A Buried Tale - C.J. Carmichael

I got three-quarters of the way through this book before abandoning it. According to the ebook software, I had about an hours worth of reading to go.


Why put it aside so close to the end? It had become obvious that this wasn't really a complete novel. I was sliding towards a cliff-hanger ending and would have had to wade my way through another book, perhaps two, to get any real resolution. I hate that.


Why did I let myself get so far into the book? Well, the premise of a librarian-slaughtering, cold-case serial killer being investigated by a famous true crime author who has to return to his left-as-soon-as-I-could-and-never-went-back hometown seemed intriguing.


How can you go wrong with that? C. J. Carmichael managed it by writing all the characters at arms-length so that I felt I was reading a profile rather than meeting a person. This is an achievement given that the story is told from the point of view of three characters, two women and one man, yet none of them has a distinctive voice. Throw in the fact that the crime writer turns out to be a weak, undisciplined man who has never grown up and who does not meet even the few commitments he makes and I was losing interest in him solving any murders.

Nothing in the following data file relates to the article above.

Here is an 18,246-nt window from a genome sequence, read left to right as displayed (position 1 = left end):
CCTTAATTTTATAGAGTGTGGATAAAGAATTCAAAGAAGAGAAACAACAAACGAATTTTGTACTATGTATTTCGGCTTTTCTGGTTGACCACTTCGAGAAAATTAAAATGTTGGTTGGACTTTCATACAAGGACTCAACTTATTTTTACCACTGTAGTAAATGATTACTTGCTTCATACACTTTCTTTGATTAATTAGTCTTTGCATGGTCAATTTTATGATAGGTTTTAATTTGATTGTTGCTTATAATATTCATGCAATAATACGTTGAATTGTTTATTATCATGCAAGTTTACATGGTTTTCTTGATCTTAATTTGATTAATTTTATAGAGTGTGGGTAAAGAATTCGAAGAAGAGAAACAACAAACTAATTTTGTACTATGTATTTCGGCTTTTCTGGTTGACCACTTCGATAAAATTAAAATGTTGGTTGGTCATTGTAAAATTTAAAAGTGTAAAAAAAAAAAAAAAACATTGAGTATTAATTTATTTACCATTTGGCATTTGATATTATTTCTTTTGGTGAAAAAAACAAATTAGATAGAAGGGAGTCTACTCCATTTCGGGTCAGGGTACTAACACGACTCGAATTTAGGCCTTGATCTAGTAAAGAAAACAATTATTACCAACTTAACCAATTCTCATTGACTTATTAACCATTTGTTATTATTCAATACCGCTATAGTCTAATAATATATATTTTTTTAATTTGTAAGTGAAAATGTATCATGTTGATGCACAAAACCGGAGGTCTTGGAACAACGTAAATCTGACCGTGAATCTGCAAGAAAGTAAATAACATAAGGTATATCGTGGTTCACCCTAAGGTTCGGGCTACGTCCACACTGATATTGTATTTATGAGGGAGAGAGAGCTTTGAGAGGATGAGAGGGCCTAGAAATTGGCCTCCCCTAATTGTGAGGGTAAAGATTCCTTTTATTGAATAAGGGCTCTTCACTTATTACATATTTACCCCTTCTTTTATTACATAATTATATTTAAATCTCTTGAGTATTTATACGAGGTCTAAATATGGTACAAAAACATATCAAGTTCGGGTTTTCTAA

I initially held out some hope for the second plot-line of the writer's sister marrying a man who is clearly going to turn out to be a controlling and abusive husband and who may have killed his first wife. Except the husband comes straight from the how-to-define-a-narcissist handbook and has no personality as an individual. This makes it harder to sympathise with the smart-but-blinded-by-lust woman he sets out to break.


I felt like I was one step away from watching "The Bold and the Beautiful" with a garnish of librarian-slaying. Now, I'm annoyed with myself for having wasted my time on this.